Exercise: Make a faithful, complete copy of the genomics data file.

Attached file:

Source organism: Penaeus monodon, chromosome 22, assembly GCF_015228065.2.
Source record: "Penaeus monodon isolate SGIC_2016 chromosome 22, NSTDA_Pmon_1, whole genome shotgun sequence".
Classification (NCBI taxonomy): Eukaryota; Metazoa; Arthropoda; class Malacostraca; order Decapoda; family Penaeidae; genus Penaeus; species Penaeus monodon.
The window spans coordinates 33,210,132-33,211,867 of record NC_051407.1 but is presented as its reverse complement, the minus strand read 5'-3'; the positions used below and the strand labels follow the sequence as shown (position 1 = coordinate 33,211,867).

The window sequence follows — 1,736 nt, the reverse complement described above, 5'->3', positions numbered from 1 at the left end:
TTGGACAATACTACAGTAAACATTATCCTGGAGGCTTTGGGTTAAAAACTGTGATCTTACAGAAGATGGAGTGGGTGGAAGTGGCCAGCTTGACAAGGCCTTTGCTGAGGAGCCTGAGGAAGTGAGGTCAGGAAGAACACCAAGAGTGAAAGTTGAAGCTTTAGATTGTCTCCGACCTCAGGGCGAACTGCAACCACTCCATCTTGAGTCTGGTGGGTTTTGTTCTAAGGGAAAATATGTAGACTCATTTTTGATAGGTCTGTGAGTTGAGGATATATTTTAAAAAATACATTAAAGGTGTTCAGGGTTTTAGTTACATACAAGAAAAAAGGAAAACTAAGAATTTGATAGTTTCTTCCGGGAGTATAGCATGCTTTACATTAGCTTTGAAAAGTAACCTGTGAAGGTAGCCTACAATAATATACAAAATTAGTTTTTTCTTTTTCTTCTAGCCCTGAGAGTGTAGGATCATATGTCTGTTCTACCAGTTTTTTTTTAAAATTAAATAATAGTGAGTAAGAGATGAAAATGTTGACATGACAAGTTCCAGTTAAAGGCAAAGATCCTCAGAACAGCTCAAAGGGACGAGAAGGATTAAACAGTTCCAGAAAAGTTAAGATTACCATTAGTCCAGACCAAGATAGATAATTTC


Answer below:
Source organism: Penaeus monodon, chromosome 22, assembly GCF_015228065.2.
Source record: "Penaeus monodon isolate SGIC_2016 chromosome 22, NSTDA_Pmon_1, whole genome shotgun sequence".
Classification (NCBI taxonomy): Eukaryota; Metazoa; Arthropoda; class Malacostraca; order Decapoda; family Penaeidae; genus Penaeus; species Penaeus monodon.
The window spans coordinates 33,210,132-33,211,867 of record NC_051407.1 but is presented as its reverse complement, the minus strand read 5'-3'; the positions used below and the strand labels follow the sequence as shown (position 1 = coordinate 33,211,867).

The window sequence follows — 1,736 nt, the reverse complement described above, 5'->3', positions numbered from 1 at the left end:
TTGGACAATACTACAGTAAACATTATCCTGGAGGCTTTGGGTTAAAAACTGTGATCTTACAGAAGATGGAGTGGGTGGAAGTGGCCAGCTTGACAAGGCCTTTGCTGAGGAGCCTGAGGAAGTGAGGTCAGGAAGAACACCAAGAGTGAAAGTTGAAGCTTTAGATTGTCTCCGACCTCAGGGCGAACTGCAACCACTCCATCTTGAGTCTGGTGGGTTTTGTTCTAAGGGAAAATATGTAGACTCATTTTTGATAGGTCTGTGAGTTGAGGATATATTTTAAAAAATACATTAAAGGTGTTCAGGGTTTTAGTTACATACAAGAAAAAAGGAAAACTAAGAATTTGATAGTTTCTTCCGGGAGTATAGCATGCTTTACATTAGCTTTGAAAAGTAACCTGTGAAGGTAGCCTACAATAATATACAAAATTAGTTTTTTCTTTTTCTTCTAGCCCTGAGAGTGTAGGATCATATGTCTGTTCTACCAGTTTTTTTTTAAAATTAAATAATAGTGAGTAAGAGATGAAAATGTTGACATGACAAGTTCCAGTTAAAGGCAAAGATCCTCAGAACAGCTCAAAGGGACGAGAAGGATTAAACAGTTCCAGAAAAGTTAAGATTACCATTAGTCCAGACCAAGATAGATAATTTC